Cisco, RIM Follow-Ups

Apparently, someone at the Motley Fool agrees Cisco (CSCO) is cheap at these prices (~$17):

http://www.fool.com/investing/value/2011/04/26/does-cisco-systems-deserve-a-spot-in-your-portfoli.aspx

Not that having others agree with us should mean anything – confirmation bias is hugely detrimental to successful investing and must be guarded against at all times. At times, investors must have enough courage of their convictions to take the other side of a trade even with another well-respected investor (see Berkowitz vs. Einhorn re: JOE).  But in this case, I obviously happen to agree with the Fool, as evidenced by my CSCO buy.

In a follow-up to my recent watchlist additions, Research In Motion (RIMM) is taking a pounding this morning due to lowered guidance. While I thought the stock was too pricey for serious consideration based simply on free cash flow analysis, I also mentioned competitive concerns as a reason to discount any growth projections for RIM as well which has now been borne out. Readers can read the Bloomberg report here:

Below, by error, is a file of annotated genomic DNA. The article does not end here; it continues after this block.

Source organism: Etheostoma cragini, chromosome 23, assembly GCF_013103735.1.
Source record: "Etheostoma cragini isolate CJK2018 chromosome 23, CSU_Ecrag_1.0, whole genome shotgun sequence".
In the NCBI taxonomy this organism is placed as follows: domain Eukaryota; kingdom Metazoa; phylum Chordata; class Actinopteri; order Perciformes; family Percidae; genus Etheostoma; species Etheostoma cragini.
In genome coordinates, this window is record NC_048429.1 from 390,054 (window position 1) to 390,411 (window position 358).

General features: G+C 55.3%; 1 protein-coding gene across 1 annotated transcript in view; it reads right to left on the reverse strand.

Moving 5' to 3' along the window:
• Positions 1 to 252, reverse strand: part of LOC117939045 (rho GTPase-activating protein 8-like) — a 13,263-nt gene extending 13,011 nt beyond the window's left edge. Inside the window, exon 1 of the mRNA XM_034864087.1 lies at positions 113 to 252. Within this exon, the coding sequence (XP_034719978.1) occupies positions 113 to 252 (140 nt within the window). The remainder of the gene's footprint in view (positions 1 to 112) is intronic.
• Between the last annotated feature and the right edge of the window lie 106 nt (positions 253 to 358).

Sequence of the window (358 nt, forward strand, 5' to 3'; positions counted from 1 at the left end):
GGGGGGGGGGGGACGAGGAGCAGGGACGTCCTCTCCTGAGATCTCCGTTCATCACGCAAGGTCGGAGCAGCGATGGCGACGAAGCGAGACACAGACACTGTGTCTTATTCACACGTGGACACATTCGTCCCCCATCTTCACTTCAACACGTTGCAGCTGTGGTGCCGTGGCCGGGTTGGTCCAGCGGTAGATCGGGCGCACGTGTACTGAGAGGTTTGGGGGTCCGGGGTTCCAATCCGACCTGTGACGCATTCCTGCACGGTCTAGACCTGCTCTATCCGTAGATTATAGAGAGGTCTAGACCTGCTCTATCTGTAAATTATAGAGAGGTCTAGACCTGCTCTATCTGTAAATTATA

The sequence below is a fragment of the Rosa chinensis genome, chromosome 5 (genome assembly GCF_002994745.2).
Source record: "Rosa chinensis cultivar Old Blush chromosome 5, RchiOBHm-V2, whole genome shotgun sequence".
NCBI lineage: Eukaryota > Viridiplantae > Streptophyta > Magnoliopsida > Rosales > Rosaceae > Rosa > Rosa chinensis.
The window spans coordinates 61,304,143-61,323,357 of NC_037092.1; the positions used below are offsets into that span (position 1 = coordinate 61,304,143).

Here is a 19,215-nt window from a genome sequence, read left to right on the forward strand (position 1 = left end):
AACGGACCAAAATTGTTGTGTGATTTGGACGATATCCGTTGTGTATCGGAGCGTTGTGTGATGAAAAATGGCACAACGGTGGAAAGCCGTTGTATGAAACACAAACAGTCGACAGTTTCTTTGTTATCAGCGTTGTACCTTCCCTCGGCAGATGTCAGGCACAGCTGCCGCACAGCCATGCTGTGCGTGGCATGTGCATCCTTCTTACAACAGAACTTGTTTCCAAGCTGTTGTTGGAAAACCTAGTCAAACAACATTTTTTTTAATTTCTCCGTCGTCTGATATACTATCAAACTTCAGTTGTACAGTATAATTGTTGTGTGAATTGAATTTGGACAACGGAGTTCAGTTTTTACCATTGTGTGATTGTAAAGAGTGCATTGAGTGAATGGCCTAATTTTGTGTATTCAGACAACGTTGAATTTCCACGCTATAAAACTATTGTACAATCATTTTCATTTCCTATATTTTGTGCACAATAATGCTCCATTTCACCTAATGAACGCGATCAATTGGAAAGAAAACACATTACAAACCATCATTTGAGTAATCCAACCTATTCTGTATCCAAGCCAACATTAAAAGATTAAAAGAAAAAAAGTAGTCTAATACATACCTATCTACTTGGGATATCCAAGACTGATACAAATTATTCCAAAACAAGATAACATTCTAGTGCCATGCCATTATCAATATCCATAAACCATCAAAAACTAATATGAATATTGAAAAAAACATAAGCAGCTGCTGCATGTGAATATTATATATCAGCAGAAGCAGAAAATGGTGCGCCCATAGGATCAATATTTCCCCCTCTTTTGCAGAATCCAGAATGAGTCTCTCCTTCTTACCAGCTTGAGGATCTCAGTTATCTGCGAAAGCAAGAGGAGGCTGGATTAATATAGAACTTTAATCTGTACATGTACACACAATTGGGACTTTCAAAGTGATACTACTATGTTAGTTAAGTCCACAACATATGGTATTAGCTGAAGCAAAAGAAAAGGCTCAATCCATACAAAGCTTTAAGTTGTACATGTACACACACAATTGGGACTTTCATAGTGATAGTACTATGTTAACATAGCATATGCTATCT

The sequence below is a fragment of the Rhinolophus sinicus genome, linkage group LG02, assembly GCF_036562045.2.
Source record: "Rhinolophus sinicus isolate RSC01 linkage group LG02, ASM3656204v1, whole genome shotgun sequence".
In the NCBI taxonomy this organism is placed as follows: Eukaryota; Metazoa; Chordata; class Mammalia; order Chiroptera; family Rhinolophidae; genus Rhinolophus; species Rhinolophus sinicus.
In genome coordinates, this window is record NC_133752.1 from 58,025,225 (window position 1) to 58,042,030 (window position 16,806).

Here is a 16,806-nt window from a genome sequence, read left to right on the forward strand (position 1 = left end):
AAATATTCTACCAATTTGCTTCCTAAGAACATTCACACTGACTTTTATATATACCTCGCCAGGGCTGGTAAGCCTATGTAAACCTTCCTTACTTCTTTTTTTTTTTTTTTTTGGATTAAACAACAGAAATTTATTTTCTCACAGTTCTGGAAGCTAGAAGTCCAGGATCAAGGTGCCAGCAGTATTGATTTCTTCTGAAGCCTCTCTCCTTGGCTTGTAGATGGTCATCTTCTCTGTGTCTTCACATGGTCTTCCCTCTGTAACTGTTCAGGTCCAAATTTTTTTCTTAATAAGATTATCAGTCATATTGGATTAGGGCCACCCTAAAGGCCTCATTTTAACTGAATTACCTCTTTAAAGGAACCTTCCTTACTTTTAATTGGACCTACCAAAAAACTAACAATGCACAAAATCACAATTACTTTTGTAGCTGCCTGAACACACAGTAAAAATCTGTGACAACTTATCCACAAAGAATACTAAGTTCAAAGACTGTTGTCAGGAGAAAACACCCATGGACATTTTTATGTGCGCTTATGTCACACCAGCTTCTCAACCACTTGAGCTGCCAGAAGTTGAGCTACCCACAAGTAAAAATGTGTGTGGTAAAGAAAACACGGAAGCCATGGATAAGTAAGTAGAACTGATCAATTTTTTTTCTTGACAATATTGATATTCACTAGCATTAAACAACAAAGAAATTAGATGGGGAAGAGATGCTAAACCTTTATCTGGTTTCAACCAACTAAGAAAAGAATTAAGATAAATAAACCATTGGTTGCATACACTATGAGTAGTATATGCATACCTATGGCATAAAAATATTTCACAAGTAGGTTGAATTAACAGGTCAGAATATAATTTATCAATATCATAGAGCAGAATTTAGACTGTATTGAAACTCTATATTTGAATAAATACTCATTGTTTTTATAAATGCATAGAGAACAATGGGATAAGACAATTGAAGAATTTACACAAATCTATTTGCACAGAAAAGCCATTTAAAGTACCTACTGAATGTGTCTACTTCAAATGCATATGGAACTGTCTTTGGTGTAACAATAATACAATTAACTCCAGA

http://www.bloomberg.com/news/2011-04-29/rim-plunges-as-analysts-see-lost-credibility-with-forecast-cut.html

Even with its current drop, I still view the shares as unattractive. However, I had to chuckle when reading this section of the article:

“This further damages already low credibility, making them the ‘poster boy’ for a show-me story from here,” Mike Abramsky, an analyst at RBC Capital Markets in Toronto, said in a research note. He slashed his price estimate for RIM stock to $55 from $90 and his rating to “sector perform” from “top pick.”

This analyst talks about damaged “low credibility”, yet he is the one who thought the company was worth 40% more yesterday than today. How can a huge company suddenly be worth 40% less on the basis of one earnings warning?  Looks like RIM isn’t the only one with damaged credibility.

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